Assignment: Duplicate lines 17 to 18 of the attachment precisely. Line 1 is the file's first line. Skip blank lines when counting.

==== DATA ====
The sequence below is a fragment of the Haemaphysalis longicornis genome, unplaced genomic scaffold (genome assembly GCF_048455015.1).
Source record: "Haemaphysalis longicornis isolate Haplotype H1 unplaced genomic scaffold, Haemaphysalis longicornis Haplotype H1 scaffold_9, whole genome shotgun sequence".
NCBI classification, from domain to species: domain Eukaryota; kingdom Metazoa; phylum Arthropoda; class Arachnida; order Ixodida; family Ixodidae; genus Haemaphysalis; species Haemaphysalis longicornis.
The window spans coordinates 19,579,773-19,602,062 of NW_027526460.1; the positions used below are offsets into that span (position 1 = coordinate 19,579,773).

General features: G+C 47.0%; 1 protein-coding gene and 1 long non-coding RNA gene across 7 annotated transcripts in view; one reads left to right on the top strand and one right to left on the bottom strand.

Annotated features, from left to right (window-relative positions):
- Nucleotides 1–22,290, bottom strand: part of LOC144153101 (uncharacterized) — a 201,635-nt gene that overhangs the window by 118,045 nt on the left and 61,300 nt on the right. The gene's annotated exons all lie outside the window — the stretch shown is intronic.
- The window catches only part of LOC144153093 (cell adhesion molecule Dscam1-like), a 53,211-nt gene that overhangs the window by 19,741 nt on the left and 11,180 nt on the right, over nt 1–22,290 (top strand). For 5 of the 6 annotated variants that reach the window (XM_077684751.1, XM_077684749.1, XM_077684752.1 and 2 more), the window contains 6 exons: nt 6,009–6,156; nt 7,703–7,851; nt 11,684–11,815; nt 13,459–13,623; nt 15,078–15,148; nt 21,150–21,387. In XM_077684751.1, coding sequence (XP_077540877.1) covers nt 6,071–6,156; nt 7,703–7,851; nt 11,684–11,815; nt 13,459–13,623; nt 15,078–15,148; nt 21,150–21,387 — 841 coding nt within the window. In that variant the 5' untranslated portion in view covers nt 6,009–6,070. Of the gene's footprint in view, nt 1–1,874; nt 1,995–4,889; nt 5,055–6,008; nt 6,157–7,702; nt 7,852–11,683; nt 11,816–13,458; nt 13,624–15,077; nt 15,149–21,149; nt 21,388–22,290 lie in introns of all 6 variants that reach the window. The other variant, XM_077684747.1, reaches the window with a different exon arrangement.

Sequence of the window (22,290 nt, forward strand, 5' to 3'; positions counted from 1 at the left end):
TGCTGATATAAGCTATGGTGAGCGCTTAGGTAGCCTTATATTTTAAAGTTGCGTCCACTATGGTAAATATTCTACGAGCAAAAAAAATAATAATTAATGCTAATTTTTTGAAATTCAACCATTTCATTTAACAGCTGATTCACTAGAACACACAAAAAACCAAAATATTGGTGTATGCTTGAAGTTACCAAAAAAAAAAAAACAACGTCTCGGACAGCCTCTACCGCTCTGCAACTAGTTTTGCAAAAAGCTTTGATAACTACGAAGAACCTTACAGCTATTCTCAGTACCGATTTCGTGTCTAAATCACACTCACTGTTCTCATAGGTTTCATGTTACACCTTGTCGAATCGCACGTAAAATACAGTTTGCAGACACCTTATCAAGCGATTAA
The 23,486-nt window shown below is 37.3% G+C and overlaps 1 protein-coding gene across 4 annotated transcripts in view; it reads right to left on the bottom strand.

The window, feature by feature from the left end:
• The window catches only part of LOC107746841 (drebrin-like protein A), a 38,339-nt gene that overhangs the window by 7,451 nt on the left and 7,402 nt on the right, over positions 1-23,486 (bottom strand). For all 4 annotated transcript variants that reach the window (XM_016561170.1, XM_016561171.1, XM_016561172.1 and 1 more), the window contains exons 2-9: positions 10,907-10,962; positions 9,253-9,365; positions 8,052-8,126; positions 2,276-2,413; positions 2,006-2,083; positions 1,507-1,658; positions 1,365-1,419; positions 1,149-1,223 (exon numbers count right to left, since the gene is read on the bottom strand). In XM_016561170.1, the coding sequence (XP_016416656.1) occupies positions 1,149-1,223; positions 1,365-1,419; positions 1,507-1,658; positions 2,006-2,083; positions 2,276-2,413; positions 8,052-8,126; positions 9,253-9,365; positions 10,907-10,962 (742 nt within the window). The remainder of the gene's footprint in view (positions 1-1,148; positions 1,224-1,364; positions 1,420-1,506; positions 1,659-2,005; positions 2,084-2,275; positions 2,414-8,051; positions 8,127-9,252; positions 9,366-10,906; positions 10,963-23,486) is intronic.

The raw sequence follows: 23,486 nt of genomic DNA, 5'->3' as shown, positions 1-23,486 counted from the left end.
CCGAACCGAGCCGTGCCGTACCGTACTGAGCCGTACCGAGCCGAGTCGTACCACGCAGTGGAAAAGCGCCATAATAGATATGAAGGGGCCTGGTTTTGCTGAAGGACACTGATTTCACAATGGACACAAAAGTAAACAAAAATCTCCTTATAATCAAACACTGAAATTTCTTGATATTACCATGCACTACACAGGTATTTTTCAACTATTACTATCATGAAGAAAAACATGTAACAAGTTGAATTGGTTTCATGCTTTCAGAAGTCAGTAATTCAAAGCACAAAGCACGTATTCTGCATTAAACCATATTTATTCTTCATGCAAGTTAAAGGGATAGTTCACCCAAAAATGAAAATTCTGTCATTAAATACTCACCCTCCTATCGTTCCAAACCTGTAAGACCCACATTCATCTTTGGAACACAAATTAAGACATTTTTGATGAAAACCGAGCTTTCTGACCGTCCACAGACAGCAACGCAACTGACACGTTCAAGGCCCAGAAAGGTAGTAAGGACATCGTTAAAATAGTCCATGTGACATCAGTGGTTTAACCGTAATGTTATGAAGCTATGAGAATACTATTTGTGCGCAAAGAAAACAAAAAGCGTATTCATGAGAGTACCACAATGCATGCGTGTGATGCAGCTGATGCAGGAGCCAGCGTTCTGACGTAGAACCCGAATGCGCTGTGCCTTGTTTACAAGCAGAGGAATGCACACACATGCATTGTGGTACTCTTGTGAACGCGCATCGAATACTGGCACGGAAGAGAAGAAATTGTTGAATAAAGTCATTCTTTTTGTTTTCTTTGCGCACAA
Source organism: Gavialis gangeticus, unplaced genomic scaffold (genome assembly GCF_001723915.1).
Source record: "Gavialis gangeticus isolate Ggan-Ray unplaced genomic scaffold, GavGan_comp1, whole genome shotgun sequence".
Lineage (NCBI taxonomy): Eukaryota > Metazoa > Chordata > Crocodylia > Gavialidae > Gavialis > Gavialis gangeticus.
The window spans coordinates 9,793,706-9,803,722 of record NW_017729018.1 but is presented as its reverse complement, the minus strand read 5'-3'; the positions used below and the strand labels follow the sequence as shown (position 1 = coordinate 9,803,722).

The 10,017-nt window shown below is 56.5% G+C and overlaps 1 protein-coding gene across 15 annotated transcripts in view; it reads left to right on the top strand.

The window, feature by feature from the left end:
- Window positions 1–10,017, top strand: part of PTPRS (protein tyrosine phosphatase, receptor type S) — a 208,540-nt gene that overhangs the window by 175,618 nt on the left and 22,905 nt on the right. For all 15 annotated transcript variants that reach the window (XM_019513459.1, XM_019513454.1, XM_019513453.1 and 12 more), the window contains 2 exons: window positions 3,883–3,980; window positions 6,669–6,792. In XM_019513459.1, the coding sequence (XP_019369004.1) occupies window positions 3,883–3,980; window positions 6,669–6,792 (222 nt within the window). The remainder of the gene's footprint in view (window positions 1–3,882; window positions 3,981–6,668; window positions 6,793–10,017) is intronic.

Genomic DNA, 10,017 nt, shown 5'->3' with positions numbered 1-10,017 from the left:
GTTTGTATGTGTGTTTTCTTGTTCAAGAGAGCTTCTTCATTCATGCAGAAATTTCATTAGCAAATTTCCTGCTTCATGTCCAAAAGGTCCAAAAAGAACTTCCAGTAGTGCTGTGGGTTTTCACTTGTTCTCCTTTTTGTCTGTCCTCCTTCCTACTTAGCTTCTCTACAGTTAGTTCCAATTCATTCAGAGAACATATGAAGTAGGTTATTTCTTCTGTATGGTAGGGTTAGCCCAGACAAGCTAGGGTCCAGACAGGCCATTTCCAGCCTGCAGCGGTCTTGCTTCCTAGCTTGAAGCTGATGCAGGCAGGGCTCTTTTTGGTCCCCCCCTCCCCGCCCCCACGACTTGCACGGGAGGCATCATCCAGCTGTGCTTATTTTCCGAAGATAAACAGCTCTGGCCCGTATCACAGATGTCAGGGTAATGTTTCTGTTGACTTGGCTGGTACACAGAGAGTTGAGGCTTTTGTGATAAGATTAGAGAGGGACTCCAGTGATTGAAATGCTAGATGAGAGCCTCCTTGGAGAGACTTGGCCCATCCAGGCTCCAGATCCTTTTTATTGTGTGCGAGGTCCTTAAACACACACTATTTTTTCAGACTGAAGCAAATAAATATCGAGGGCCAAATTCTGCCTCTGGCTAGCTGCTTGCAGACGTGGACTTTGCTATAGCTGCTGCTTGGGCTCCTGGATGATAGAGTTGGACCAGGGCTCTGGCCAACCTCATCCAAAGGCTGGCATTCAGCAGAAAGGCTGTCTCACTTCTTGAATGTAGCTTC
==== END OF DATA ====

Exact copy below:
Source record: "Gavialis gangeticus isolate Ggan-Ray unplaced genomic scaffold, GavGan_comp1, whole genome shotgun sequence".
Lineage (NCBI taxonomy): Eukaryota > Metazoa > Chordata > Crocodylia > Gavialidae > Gavialis > Gavialis gangeticus.